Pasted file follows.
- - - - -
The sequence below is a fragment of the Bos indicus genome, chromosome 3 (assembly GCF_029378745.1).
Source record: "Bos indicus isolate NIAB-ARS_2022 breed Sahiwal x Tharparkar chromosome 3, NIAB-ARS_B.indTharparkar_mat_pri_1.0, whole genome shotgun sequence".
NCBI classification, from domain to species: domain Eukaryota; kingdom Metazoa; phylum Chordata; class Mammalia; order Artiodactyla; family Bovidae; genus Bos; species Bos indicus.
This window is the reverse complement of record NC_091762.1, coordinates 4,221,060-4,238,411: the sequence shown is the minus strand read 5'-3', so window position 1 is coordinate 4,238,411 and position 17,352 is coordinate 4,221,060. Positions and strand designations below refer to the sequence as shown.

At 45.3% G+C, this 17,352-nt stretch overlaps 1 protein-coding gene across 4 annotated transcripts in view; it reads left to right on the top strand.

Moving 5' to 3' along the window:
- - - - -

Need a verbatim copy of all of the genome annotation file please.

The sequence below is a fragment of the Bos indicus genome, chromosome 3 (assembly GCF_029378745.1).
Source record: "Bos indicus isolate NIAB-ARS_2022 breed Sahiwal x Tharparkar chromosome 3, NIAB-ARS_B.indTharparkar_mat_pri_1.0, whole genome shotgun sequence".
NCBI classification, from domain to species: domain Eukaryota; kingdom Metazoa; phylum Chordata; class Mammalia; order Artiodactyla; family Bovidae; genus Bos; species Bos indicus.
This window is the reverse complement of record NC_091762.1, coordinates 4,221,060-4,238,411: the sequence shown is the minus strand read 5'-3', so window position 1 is coordinate 4,238,411 and position 17,352 is coordinate 4,221,060. Positions and strand designations below refer to the sequence as shown.

At 45.3% G+C, this 17,352-nt stretch overlaps 1 protein-coding gene across 4 annotated transcripts in view; it reads left to right on the top strand.

Moving 5' to 3' along the window: